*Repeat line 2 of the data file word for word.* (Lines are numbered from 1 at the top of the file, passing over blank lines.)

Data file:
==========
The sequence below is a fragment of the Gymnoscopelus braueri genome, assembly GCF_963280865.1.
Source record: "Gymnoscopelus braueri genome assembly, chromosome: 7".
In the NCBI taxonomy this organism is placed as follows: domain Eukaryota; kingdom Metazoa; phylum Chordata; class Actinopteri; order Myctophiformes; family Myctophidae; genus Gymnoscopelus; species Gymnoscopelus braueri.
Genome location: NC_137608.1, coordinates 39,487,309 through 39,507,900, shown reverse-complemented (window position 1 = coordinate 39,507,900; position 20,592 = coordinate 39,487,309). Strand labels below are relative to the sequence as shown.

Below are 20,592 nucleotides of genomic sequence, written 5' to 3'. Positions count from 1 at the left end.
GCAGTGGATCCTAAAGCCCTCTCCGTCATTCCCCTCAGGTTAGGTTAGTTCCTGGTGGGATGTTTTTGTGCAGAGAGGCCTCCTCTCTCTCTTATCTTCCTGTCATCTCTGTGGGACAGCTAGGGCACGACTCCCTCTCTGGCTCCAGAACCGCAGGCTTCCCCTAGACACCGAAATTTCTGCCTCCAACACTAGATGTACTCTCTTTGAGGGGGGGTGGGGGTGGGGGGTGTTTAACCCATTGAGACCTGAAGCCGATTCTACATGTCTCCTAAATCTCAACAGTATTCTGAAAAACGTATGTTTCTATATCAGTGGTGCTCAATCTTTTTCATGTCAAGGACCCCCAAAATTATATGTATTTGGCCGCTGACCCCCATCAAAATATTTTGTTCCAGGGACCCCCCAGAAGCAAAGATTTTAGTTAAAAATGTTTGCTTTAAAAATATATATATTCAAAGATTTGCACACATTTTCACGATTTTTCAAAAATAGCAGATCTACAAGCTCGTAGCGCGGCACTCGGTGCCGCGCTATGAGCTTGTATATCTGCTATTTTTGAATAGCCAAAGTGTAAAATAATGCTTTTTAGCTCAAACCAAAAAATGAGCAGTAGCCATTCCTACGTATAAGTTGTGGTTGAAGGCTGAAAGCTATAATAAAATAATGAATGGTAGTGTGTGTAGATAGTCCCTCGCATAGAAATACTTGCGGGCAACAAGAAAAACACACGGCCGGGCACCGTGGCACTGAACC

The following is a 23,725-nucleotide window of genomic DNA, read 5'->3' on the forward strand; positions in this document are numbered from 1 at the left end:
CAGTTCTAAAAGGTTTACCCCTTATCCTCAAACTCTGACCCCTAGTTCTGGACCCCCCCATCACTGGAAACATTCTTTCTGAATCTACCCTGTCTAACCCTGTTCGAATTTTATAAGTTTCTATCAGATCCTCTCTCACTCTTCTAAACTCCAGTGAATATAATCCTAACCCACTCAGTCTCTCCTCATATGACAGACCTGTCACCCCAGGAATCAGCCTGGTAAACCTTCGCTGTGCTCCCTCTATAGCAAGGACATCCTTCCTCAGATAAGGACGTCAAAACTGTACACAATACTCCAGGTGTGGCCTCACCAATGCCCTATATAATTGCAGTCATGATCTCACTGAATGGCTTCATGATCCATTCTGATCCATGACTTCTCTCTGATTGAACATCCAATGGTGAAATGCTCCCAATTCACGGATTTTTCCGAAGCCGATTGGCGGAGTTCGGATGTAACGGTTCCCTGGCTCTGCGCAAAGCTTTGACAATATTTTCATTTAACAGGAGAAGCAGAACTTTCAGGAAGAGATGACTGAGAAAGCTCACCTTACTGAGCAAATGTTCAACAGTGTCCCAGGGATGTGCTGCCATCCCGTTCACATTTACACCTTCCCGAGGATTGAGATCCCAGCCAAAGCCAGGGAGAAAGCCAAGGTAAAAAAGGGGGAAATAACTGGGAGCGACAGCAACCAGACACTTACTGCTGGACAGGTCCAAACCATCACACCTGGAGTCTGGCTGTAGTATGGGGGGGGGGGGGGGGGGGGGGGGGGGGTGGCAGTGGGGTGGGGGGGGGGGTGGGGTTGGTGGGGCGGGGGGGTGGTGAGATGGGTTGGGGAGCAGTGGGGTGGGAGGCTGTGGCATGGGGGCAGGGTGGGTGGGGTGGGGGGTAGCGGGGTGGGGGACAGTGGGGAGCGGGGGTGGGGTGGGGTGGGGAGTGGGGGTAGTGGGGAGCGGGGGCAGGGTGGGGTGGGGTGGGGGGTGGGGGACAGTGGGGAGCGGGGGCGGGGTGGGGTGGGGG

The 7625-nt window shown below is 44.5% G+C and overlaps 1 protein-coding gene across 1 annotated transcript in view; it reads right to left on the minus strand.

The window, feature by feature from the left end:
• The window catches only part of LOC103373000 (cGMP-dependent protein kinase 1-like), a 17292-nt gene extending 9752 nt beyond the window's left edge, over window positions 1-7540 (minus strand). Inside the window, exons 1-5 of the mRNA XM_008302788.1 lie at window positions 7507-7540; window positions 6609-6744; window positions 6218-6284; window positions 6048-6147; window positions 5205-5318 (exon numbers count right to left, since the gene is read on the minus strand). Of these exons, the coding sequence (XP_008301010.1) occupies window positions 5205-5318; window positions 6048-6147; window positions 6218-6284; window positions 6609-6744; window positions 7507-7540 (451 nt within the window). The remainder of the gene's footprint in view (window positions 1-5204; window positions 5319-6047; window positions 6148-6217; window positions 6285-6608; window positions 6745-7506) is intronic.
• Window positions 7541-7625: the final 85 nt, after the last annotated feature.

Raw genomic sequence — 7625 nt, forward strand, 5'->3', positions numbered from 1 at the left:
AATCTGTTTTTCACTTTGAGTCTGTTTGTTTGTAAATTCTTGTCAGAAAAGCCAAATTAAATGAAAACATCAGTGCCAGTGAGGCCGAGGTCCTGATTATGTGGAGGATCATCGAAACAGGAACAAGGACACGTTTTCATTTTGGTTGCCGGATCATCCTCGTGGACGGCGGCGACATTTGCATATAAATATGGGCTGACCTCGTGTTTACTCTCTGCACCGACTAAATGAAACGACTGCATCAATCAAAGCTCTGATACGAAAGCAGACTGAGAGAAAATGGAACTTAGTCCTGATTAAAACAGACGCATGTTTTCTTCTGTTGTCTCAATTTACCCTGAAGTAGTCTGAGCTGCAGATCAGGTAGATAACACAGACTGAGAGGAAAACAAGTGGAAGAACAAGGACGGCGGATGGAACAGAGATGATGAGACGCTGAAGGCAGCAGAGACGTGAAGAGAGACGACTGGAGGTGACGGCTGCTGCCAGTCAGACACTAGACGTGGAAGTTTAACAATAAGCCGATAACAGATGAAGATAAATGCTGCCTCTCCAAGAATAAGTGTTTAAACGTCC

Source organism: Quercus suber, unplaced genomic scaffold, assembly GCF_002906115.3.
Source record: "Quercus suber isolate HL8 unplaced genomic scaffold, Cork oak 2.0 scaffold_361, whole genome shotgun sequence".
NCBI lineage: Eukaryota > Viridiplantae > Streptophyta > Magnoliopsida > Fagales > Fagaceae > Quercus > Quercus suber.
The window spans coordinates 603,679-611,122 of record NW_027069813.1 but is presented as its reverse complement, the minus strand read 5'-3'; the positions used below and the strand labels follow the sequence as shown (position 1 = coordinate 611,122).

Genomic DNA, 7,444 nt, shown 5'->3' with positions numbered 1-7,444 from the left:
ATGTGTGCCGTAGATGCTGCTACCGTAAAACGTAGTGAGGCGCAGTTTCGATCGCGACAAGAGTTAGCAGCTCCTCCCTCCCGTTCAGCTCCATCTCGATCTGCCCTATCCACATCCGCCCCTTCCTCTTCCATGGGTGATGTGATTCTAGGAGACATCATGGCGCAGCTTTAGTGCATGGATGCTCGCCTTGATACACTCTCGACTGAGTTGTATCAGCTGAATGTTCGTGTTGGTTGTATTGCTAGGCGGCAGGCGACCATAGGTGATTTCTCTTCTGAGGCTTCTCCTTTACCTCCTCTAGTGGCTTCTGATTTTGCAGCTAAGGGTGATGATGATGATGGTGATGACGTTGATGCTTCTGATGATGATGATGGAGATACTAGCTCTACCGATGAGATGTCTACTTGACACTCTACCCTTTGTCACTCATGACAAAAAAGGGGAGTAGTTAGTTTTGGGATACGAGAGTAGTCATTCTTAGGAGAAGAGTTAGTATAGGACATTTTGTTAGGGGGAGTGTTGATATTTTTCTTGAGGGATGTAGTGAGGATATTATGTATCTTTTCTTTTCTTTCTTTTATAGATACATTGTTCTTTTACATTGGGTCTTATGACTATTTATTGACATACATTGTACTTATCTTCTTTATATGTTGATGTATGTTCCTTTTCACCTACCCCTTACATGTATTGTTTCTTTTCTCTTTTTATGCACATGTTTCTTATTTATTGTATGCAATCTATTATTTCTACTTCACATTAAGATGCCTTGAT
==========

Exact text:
Source record: "Gymnoscopelus braueri genome assembly, chromosome: 7".